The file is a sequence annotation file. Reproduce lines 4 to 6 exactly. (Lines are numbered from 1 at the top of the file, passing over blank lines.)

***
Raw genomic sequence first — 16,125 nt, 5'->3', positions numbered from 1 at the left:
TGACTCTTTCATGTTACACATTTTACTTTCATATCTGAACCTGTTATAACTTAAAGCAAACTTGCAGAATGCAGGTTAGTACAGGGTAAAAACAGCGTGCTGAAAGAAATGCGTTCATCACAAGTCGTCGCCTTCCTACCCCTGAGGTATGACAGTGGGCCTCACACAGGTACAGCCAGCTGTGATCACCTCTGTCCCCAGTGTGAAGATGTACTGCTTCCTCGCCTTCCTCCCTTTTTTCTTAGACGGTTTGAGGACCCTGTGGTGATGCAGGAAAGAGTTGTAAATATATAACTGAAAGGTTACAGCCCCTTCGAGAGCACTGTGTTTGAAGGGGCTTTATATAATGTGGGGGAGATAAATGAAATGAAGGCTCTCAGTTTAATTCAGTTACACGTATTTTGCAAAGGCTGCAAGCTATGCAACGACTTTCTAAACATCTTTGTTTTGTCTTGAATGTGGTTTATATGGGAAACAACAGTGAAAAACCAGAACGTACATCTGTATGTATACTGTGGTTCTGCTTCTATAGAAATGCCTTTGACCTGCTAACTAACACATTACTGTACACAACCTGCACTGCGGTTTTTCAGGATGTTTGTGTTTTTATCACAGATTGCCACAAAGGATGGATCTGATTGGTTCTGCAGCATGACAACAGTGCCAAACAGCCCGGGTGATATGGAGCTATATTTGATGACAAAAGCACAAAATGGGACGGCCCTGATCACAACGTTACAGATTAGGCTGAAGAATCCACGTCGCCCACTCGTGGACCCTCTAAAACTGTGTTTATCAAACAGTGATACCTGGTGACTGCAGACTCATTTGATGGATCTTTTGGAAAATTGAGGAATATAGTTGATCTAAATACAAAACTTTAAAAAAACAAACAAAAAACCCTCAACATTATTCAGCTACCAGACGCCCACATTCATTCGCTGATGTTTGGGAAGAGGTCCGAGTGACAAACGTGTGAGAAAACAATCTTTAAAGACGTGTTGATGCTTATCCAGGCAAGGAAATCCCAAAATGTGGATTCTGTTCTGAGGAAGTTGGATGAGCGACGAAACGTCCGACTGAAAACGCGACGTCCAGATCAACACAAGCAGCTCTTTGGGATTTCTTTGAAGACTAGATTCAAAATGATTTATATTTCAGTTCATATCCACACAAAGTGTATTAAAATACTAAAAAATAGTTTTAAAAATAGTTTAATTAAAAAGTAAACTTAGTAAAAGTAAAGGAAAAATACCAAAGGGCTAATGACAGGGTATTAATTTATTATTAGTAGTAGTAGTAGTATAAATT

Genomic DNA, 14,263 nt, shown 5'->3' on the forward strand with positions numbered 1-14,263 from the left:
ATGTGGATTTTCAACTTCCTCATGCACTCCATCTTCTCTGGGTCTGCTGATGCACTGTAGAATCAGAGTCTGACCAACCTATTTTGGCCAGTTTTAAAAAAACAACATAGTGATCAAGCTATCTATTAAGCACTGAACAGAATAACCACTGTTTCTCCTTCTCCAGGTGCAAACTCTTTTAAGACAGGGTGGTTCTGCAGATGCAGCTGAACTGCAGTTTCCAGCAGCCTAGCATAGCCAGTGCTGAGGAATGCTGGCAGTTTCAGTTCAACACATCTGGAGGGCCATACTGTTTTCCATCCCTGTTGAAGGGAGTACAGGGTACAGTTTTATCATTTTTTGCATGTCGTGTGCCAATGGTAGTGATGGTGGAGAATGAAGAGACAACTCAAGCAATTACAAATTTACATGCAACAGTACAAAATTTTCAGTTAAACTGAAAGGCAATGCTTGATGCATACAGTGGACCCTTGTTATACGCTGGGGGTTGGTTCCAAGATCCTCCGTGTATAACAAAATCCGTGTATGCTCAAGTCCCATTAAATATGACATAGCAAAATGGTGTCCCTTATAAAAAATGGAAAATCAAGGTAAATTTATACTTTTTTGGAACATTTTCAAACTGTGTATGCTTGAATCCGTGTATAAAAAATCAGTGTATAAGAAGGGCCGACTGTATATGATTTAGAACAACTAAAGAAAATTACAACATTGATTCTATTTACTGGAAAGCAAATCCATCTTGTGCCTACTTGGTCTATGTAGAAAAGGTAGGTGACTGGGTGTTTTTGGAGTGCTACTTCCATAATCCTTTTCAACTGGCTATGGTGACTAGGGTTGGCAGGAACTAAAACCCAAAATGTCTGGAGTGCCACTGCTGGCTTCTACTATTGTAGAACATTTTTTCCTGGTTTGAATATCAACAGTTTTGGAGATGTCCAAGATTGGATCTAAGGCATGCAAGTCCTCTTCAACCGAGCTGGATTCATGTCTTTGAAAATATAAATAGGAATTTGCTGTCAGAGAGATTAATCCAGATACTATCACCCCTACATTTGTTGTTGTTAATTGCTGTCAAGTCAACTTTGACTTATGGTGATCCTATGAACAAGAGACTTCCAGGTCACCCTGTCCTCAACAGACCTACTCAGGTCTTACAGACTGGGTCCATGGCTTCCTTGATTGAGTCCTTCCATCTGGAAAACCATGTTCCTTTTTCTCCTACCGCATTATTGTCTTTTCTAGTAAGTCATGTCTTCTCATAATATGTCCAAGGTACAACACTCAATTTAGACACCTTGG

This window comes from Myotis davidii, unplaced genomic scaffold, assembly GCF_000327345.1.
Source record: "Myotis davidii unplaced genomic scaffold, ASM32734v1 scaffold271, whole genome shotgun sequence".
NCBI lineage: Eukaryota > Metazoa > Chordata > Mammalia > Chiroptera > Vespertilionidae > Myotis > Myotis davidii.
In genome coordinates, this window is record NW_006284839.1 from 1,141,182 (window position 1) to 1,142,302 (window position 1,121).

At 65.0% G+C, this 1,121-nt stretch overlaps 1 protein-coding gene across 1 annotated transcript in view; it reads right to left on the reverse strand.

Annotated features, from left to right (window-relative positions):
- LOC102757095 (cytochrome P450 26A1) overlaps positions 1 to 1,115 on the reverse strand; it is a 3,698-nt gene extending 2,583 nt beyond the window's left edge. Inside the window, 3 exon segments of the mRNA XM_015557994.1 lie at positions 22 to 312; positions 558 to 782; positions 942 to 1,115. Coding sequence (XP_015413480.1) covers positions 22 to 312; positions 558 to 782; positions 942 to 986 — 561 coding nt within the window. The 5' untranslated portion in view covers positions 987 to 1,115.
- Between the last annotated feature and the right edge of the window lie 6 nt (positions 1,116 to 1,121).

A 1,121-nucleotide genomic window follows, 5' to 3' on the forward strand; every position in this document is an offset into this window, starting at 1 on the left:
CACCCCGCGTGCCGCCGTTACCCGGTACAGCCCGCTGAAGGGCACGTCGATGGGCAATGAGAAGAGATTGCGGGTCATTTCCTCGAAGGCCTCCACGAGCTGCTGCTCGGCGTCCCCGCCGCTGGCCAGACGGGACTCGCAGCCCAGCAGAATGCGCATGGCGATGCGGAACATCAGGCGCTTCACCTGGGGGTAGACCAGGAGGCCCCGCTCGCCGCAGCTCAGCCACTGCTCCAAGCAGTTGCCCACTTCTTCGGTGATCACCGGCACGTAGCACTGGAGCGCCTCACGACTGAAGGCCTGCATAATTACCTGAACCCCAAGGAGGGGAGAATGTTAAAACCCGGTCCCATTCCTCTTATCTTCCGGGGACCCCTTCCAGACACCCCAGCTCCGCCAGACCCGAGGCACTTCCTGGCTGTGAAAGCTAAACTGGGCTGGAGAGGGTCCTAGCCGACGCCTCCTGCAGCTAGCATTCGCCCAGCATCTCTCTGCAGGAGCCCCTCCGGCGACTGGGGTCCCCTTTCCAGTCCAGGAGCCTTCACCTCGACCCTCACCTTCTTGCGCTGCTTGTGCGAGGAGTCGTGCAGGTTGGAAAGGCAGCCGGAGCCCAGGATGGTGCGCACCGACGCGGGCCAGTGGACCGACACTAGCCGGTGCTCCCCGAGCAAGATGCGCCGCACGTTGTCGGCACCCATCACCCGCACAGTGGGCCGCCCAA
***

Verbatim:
ATGTGGATTTTCAACTTCCTCATGCACTCCATCTTCTCTGGGTCTGCTGATGCACTGTAGAATCAGAGTCTGACCAACCTATTTTGGCCAGTTTTAAAAAAACAACATAGTGATCAAGCTATCTATTAAGCACTGAACAGAATAACCACTGTTTCTCCTTCTCCAGGTGCAAACTCTTTTAAGACAGGGTGGTTCTGCAGATGCAGCTGAACTGCAGTTTCCAGCAGCCTAGCATAGCCAGTGCTGAGGAATGCTGGCAGTTTCAGTTCAACACATCTGGAGGGCCATACTGTTTTCCATCCCTGTTGAAGGGAGTACAGGGTACAGTTTTATCATTTTTTGCATGTCGTGTGCCAATGGTAGTGATGGTGGAGAATGAAGAGACAACTCAAGCAATTACAAATTTACATGCAACAGTACAAAATTTTCAGTTAAACTGAAAGGCAATGCTTGATGCATACAGTGGACCCTTGTTATACGCTGGGGGTTGGTTCCAAGATCCTCCGTGTATAACAAAATCCGTGTATGCTCAAGTCCCATTAAATATGACATAGCAAAATGGTGTCCCTTATAAAAAATGGAAAATCAAGGTAAATTTATACTTTTTTGGAACATTTTCAAACTGTGTATGCTTGAATCCGTGTATAAAAAATCAGTGTATAAGAAGGGCCGACTGTATATGATTTAGAACAACTAAAGAAAATTACAACATTGATTCTATTTACTGGAAAGCAAATCCATCTTGTGCCTACTTGGTCTATGTAGAAAAGGTAGGTGACTGGGTGTTTTTGGAGTGCTACTTCCATAATCCTTTTCAACTGGCTATGGTGACTAGGGTTGGCAGGAACTAAAACCCAAAATGTCTGGAGTGCCACTGCTGGCTTCTACTATTGTAGAACATTTTTTCCTGGTTTGAATATCAACAGTTTTGGAGATGTCCAAGATTGGATCTAAGGCATGCAAGTCCTCTTCAACCGAGCTGGATTCATGTCTTTGAAAATATAAATAGGAATTTGCTGTCAGAGAGATTAATCCAGATACTATCACCCCTACATTTGTTGTTGTTAATTGCTGTCAAGTCAACTTTGACTTATGGTGATCCTATGAACAAGAGACTTCCAGGTCACCCTGTCCTCAACAGACCTACTCAGGTCTTACAGACTGGGTCCATGGCTTCCTTGATTGAGTCCTTCCATCTGGAAAACCATGTTCCTTTTTCTCCTACCGCATTATTGTCTTTTCTAGTAAGTCATGTCTTCTCATAATATGTCCAAGGTACAACACTCAATTTAGACACCTTGG

This window comes from Myotis davidii, unplaced genomic scaffold, assembly GCF_000327345.1.
Source record: "Myotis davidii unplaced genomic scaffold, ASM32734v1 scaffold271, whole genome shotgun sequence".